We regularly have tree crews show up to clear the right of way for the power lines. It's thick forest here. I've needed a 32" bar for some fallen trees. There's a lot of smaller stuff too.

The last crew that was here parked at my place for two days. Each day they hiked up a really steep hill to clear 1600' of power line that does not get cleared much because it's so much work. The first day I kept hearing faint whirring noises up there followed by the sound of trees falling. Turns out they were using Stihl battery saws. They packed enough batteries for a full days' work each day.

I doubt they were cutting 36" plus trees with those saws but power line crews rarely cut trees that big. The battery saws were enough to do the work they needed.

I no longer think of battery saws as purely homeowner equipment. If I needed another small saw I'd consider one.
 
jellyroll

jellyroll

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Such as "captain bruce" who thinks everybody should just use big saws for everything because they make him feel more manly...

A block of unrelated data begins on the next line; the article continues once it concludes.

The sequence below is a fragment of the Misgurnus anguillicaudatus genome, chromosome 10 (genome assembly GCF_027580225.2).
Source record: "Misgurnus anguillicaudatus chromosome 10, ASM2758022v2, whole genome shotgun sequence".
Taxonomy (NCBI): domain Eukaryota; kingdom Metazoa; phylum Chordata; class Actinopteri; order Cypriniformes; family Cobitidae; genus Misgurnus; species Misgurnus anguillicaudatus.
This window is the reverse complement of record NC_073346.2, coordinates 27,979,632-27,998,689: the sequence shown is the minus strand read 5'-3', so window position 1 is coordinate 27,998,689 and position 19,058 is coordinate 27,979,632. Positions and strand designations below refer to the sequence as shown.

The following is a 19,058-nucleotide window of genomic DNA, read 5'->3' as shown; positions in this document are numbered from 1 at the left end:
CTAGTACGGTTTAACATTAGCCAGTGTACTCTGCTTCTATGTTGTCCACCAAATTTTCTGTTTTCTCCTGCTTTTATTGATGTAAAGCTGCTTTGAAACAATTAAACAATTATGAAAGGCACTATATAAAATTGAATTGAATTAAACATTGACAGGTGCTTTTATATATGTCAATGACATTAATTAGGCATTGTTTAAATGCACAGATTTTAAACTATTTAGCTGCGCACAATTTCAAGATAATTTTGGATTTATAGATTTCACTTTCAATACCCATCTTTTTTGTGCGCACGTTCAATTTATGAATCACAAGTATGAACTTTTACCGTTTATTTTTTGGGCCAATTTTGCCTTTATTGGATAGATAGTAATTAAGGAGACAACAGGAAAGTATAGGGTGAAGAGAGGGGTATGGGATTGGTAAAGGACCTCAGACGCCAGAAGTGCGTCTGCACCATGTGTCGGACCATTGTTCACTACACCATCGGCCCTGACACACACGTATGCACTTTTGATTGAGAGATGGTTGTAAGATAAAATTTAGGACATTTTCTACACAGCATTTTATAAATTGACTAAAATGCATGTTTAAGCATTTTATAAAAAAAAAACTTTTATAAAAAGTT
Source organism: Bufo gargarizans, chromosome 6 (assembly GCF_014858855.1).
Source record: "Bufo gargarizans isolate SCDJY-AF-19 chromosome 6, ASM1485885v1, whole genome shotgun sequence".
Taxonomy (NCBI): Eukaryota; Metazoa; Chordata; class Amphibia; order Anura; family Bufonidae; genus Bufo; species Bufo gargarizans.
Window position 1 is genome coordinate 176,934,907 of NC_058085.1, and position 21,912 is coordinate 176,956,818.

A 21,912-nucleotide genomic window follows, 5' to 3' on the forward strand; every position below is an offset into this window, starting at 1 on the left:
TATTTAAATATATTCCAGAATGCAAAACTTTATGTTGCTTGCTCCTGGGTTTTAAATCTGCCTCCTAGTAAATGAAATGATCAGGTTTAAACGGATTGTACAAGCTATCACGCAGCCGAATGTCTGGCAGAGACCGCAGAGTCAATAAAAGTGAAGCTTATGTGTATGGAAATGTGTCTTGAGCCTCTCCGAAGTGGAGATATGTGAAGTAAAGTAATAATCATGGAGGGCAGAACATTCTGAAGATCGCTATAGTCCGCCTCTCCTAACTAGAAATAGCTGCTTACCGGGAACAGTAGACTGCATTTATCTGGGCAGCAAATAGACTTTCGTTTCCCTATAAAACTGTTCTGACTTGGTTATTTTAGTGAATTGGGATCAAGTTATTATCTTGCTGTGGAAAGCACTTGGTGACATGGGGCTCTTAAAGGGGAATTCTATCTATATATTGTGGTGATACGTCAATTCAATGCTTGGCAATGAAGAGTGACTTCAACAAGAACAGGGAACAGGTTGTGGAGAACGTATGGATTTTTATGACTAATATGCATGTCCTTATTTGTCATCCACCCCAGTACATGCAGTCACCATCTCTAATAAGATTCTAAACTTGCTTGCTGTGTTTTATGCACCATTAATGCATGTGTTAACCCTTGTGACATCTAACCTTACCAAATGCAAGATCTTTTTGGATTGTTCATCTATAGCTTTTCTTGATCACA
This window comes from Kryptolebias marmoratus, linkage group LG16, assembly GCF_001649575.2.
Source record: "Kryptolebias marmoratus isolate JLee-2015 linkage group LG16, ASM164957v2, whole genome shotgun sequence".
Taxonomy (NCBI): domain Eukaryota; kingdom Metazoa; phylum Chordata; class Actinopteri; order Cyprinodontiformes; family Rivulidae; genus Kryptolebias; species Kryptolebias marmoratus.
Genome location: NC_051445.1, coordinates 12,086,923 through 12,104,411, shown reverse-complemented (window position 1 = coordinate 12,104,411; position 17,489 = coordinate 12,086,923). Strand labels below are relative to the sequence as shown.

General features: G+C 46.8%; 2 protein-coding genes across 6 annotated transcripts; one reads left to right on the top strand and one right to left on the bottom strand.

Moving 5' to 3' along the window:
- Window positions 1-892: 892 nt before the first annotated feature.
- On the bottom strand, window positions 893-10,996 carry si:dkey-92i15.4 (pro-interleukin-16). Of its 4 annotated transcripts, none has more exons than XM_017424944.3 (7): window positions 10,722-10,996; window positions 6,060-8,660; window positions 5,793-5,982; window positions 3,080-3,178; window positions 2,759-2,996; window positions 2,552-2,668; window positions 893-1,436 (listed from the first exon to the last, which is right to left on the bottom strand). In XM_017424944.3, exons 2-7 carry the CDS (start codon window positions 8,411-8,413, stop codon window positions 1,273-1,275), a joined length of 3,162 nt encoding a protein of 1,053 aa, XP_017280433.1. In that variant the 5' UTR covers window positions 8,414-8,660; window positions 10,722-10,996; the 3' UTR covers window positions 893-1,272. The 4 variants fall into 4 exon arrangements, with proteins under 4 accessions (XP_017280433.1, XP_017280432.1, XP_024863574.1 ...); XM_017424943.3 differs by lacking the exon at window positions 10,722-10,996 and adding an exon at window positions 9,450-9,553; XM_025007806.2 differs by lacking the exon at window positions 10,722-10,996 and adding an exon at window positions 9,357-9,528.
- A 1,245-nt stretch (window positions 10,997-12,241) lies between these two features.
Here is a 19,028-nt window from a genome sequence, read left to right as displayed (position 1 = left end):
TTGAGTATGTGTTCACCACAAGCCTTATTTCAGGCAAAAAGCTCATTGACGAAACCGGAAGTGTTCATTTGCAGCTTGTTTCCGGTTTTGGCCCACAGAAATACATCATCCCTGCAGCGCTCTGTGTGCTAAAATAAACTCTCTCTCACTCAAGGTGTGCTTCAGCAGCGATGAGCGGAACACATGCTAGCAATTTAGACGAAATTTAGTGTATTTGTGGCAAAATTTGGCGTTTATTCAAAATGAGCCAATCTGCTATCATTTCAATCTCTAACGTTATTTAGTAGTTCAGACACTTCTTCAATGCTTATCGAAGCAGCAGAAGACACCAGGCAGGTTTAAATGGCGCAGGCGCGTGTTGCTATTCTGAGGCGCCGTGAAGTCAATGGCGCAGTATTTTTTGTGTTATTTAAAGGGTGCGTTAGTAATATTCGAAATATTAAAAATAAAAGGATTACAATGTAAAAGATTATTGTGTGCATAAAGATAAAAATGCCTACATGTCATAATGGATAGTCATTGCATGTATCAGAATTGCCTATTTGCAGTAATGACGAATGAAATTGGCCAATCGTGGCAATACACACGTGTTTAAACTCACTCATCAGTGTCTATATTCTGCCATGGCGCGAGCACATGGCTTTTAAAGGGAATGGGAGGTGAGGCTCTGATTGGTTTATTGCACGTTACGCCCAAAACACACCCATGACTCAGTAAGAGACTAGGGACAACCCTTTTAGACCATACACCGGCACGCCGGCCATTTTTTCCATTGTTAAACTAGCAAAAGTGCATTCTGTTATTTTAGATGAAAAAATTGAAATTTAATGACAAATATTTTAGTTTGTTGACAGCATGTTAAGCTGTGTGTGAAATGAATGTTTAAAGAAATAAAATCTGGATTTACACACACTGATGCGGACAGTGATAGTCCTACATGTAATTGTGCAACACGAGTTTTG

If i need a big saw to cut wood then i will burn propane instead.
Between my not so good back and tendonitis in both of shoulder blades i will continue to use smaller saws.
 
lwmibc

lwmibc

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I remember once when anti-vibe handle mounts were only for sissies, too--any one here still insist on using carpal tunnel specials?

Team of arborists arrived next door to a friend in Tofino BC day before yesterday to take down some ugly hemlock snags growing out of old cedar stumps--they went up the tree with cordless Husqvarnas. Time and technology changes. We can sit and feel superior as we age with our old vibra-saw, or note what's new, try it, and try to keep up.

But for a gal who doesn't want to even learn the starting procedure--go electric. Starting is as simple as pulling a trigger.
 
MacAttack

MacAttack

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I'd estimate about 5% of the US population are capable of using and maintaining gas
equipment like a chainsaw, the rest are just too dumb.